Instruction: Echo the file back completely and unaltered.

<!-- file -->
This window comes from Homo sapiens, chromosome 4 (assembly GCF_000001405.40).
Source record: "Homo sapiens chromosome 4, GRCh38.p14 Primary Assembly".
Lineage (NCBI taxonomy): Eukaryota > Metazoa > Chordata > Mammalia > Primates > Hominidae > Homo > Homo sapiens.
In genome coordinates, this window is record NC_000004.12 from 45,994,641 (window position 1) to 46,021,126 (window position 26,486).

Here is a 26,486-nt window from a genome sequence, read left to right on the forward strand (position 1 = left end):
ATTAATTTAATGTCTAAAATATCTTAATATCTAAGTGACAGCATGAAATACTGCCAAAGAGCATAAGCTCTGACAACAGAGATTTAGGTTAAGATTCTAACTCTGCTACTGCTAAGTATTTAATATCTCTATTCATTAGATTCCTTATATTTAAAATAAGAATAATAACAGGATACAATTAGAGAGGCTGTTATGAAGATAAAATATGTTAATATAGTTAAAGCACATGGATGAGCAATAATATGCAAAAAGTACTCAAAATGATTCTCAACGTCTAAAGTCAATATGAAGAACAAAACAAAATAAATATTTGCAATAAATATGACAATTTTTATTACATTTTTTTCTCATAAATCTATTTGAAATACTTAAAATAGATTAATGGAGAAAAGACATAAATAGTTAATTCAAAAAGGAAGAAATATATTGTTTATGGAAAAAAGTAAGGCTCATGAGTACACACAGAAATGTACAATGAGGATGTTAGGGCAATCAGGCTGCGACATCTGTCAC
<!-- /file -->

This window comes from Homo sapiens, chromosome 4 (assembly GCF_000001405.40).
Source record: "Homo sapiens chromosome 4, GRCh38.p14 Primary Assembly".
Lineage (NCBI taxonomy): Eukaryota > Metazoa > Chordata > Mammalia > Primates > Hominidae > Homo > Homo sapiens.
In genome coordinates, this window is record NC_000004.12 from 45,994,641 (window position 1) to 46,021,126 (window position 26,486).

Here is a 26,486-nt window from a genome sequence, read left to right on the forward strand (position 1 = left end):
ATTAATTTAATGTCTAAAATATCTTAATATCTAAGTGACAGCATGAAATACTGCCAAAGAGCATAAGCTCTGACAACAGAGATTTAGGTTAAGATTCTAACTCTGCTACTGCTAAGTATTTAATATCTCTATTCATTAGATTCCTTATATTTAAAATAAGAATAATAACAGGATACAATTAGAGAGGCTGTTATGAAGATAAAATATGTTAATATAGTTAAAGCACATGGATGAGCAATAATATGCAAAAAGTACTCAAAATGATTCTCAACGTCTAAAGTCAATATGAAGAACAAAACAAAATAAATATTTGCAATAAATATGACAATTTTTATTACATTTTTTTCTCATAAATCTATTTGAAATACTTAAAATAGATTAATGGAGAAAAGACATAAATAGTTAATTCAAAAAGGAAGAAATATATTGTTTATGGAAAAAAGTAAGGCTCATGAGTACACACAGAAATGTACAATGAGGATGTTAGGGCAATCAGGCTGCGACATCTGTCAC